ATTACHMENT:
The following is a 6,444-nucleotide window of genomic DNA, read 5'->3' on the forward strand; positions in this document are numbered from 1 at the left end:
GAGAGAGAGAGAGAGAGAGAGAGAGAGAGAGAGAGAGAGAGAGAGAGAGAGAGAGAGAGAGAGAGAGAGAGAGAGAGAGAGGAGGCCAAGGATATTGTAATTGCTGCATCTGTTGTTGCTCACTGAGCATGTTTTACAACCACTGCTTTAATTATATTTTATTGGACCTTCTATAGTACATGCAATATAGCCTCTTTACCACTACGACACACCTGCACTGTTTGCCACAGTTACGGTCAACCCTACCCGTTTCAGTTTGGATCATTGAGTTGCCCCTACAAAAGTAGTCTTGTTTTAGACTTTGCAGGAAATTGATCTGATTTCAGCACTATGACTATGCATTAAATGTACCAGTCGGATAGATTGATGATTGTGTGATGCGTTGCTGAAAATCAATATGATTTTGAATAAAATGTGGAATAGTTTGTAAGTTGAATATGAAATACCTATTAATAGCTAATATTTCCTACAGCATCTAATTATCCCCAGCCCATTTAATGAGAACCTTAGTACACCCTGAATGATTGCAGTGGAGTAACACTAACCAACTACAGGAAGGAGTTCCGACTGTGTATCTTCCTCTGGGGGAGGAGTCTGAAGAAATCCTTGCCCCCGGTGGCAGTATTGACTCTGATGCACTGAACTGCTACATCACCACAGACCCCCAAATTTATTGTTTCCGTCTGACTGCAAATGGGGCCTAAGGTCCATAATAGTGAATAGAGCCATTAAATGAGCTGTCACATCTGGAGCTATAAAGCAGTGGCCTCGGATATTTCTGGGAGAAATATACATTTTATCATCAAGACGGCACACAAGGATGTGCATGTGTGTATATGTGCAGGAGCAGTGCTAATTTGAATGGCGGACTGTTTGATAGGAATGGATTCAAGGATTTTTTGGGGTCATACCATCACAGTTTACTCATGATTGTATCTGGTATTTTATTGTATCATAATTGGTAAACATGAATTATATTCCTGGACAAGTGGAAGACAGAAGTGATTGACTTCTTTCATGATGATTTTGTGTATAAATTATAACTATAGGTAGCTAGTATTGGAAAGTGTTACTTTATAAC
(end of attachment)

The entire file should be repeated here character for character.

The following is a 6,444-nucleotide window of genomic DNA, read 5'->3' on the forward strand; positions in this document are numbered from 1 at the left end:
GAGAGAGAGAGAGAGAGAGAGAGAGAGAGAGAGAGAGAGAGAGAGAGAGAGAGAGAGAGAGAGAGAGAGAGAGAGAGAGAGGAGGCCAAGGATATTGTAATTGCTGCATCTGTTGTTGCTCACTGAGCATGTTTTACAACCACTGCTTTAATTATATTTTATTGGACCTTCTATAGTACATGCAATATAGCCTCTTTACCACTACGACACACCTGCACTGTTTGCCACAGTTACGGTCAACCCTACCCGTTTCAGTTTGGATCATTGAGTTGCCCCTACAAAAGTAGTCTTGTTTTAGACTTTGCAGGAAATTGATCTGATTTCAGCACTATGACTATGCATTAAATGTACCAGTCGGATAGATTGATGATTGTGTGATGCGTTGCTGAAAATCAATATGATTTTGAATAAAATGTGGAATAGTTTGTAAGTTGAATATGAAATACCTATTAATAGCTAATATTTCCTACAGCATCTAATTATCCCCAGCCCATTTAATGAGAACCTTAGTACACCCTGAATGATTGCAGTGGAGTAACACTAACCAACTACAGGAAGGAGTTCCGACTGTGTATCTTCCTCTGGGGGAGGAGTCTGAAGAAATCCTTGCCCCCGGTGGCAGTATTGACTCTGATGCACTGAACTGCTACATCACCACAGACCCCCAAATTTATTGTTTCCGTCTGACTGCAAATGGGGCCTAAGGTCCATAATAGTGAATAGAGCCATTAAATGAGCTGTCACATCTGGAGCTATAAAGCAGTGGCCTCGGATATTTCTGGGAGAAATATACATTTTATCATCAAGACGGCACACAAGGATGTGCATGTGTGTATATGTGCAGGAGCAGTGCTAATTTGAATGGCGGACTGTTTGATAGGAATGGATTCAAGGATTTTTTGGGGTCATACCATCACAGTTTACTCATGATTGTATCTGGTATTTTATTGTATCATAATTGGTAAACATGAATTATATTCCTGGACAAGTGGAAGACAGAAGTGATTGACTTCTTTCATGATGATTTTGTGTATAAATTATAACTATAGGTAGCTAGTATTGGAAAGTGTTACTTTATAAC